As many as 108 people are confirmed dead after a boat on which they were travelling on Lake Albert in western Uganda capsized last weekend.
The death toll is feared to rise even higher as the boat is reported to have been carrying almost 150 passengers, apparently all Congolese refugees, who were attempting to return home following an improvement in the security situation at home and poor conditions at their camp in Uganda.
Such tragedies have happened so many times in the past, especially on Lake Victoria and Lake Albert, Uganda's two largest water bodies, that newspaper editorials such as this have become a cliché.
Yet we can't tire to demand that everyone concerned do everything possible to make water transport in Uganda safer. More so, it is disturbing that most of the people who use this mode of transport are some of Uganda's poorest, so they need a voice. Sadly, it could be argued that their social status explains why even dying en masse doesn't attract big headlines or big pronouncements from the government.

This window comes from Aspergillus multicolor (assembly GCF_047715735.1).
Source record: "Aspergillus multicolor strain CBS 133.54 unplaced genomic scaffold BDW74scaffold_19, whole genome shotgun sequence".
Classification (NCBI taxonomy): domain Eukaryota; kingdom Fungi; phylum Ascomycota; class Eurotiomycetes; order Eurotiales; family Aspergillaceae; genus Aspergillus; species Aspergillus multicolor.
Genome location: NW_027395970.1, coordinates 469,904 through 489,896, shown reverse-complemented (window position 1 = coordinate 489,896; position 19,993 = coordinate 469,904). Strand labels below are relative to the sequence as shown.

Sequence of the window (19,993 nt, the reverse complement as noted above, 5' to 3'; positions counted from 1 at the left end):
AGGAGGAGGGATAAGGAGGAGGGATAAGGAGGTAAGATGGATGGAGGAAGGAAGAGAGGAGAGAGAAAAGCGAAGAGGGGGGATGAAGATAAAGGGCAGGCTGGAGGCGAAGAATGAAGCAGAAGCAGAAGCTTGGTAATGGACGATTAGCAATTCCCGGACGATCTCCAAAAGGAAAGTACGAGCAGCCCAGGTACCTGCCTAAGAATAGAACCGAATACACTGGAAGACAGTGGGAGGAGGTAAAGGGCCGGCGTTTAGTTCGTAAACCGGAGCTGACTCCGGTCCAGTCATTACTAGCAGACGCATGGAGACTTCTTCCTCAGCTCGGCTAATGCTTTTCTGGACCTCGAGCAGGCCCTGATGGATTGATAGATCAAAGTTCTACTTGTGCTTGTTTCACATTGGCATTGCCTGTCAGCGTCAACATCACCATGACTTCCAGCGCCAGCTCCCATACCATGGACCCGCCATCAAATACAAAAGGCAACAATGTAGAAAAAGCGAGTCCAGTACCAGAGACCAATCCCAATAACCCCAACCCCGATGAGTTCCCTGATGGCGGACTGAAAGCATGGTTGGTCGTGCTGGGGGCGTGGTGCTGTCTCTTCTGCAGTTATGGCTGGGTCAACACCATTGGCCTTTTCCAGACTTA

Perhaps if the 108 people had died in a road accident or in a plane crash in Uganda, it would have caused much more ruckus than this boat incident, partly because of the social status of people expected to use these modes of transport.
Every time such a tragedy has occurred, the authorities have lamented how the boats were overloaded, in bad mechanical condition or passengers were not wearing life jackets. The same is being said now, but soon it will be business as usual, until the next tragedy.
The authorities at all levels need to seriously consider regulating water transport. The sector cannot be left to who it may concern as people continue to lose lives so cheaply.
While individual fishermen can get way with their canoes, passenger boats must not operate unregulated. The operators must be made to provide life jackets for all their passengers, maintain the boats in sound mechanical conditions and not exceed the required number of passengers.
Surely that is not too much to ask for.